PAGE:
Pentagon Correspondent Vicky O'Hara just sent this to me. Couple days ago, Gen. John Abizaid, the Central Command chief, testified before a House subcommittee that oversees quality of life issues in the military. Congressman Sanford Bishop (D-GA) asked the general a question about blogging. Here are some highlights from their exchange:
"General, there have recently been several media reports regarding the blogging habits of our soldiers in Iraq. I'm curious about what the official Internet policy is for our troops in the field… You know, because we've got a generation of instant messengers and bloggers and I'm concerned about what provisions are being made to keep them happy, but at the same time, to keep them safe."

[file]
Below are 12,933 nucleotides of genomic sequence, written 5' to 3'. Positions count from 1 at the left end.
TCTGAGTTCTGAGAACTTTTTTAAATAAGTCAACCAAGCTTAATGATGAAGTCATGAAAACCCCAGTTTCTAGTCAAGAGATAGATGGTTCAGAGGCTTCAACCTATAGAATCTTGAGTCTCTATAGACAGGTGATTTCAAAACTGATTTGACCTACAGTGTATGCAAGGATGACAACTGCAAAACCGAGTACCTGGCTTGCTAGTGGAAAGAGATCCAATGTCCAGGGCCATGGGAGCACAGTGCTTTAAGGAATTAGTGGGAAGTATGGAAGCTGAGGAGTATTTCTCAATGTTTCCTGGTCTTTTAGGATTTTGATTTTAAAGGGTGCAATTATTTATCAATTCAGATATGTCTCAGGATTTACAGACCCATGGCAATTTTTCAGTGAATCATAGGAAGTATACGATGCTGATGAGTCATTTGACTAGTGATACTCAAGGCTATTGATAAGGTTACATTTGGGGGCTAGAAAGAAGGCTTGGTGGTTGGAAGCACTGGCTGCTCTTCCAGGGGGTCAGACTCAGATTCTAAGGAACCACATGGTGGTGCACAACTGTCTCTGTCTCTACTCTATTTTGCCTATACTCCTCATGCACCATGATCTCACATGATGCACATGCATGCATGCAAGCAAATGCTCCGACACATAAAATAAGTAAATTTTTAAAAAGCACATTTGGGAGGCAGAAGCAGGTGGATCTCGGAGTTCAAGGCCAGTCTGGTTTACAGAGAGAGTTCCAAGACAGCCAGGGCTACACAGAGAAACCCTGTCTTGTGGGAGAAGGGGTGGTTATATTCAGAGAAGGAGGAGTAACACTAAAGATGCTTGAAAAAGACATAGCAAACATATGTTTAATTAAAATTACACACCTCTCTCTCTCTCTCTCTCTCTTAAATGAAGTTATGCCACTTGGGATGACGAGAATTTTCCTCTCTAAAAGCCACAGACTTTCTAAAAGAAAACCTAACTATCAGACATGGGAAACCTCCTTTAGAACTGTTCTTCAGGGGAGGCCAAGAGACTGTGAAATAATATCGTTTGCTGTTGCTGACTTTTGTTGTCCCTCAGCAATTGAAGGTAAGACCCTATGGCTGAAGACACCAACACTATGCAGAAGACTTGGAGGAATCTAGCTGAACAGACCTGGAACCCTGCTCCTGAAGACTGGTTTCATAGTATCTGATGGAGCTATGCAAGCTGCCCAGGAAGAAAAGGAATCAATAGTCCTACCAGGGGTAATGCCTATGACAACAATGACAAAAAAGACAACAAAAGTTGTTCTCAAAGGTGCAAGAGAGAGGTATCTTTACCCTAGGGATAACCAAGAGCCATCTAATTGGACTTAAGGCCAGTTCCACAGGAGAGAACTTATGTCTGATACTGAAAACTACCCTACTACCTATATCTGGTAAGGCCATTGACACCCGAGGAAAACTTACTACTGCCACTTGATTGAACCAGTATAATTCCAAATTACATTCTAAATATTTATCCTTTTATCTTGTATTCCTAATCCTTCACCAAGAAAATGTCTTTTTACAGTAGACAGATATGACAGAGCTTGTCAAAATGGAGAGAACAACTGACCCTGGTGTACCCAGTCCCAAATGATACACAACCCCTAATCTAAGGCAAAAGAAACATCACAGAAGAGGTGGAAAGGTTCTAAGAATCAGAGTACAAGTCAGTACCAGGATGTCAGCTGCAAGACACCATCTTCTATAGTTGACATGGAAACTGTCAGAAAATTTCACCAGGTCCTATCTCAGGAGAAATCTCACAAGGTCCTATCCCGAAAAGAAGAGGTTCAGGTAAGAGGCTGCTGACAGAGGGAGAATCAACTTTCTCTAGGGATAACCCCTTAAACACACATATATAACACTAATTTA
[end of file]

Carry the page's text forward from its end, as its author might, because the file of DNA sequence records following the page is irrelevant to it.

Gen. Abizaid began his reply by saying that blogging is one of the things that makes war in the 21st century "pretty interesting." He went on to say:
"It brings me great sadness when I look on an enemy Web site... and I find out that its server is based in the United States; and that the pictures that they are showing about the vulnerability of our tanks are taken from some young sergeant's personal Web site that he posted back home to his folks to show what happens."
Gen. Abizaid went on to say:
"We... need to contest this space that the enemy uses… I can't understand why it's okay for extremists to post killings and advocate killings of our citizens on Web sites... [that are hosted on] U.S. servers or the servers of any of our allies."
Gen. Abizaid said there are indeed standing orders concerning Internet usage, but didn't really say what they were. But he did acknowledge a "huge issue" with the First Amendment. Really?
Here's the whole exchange...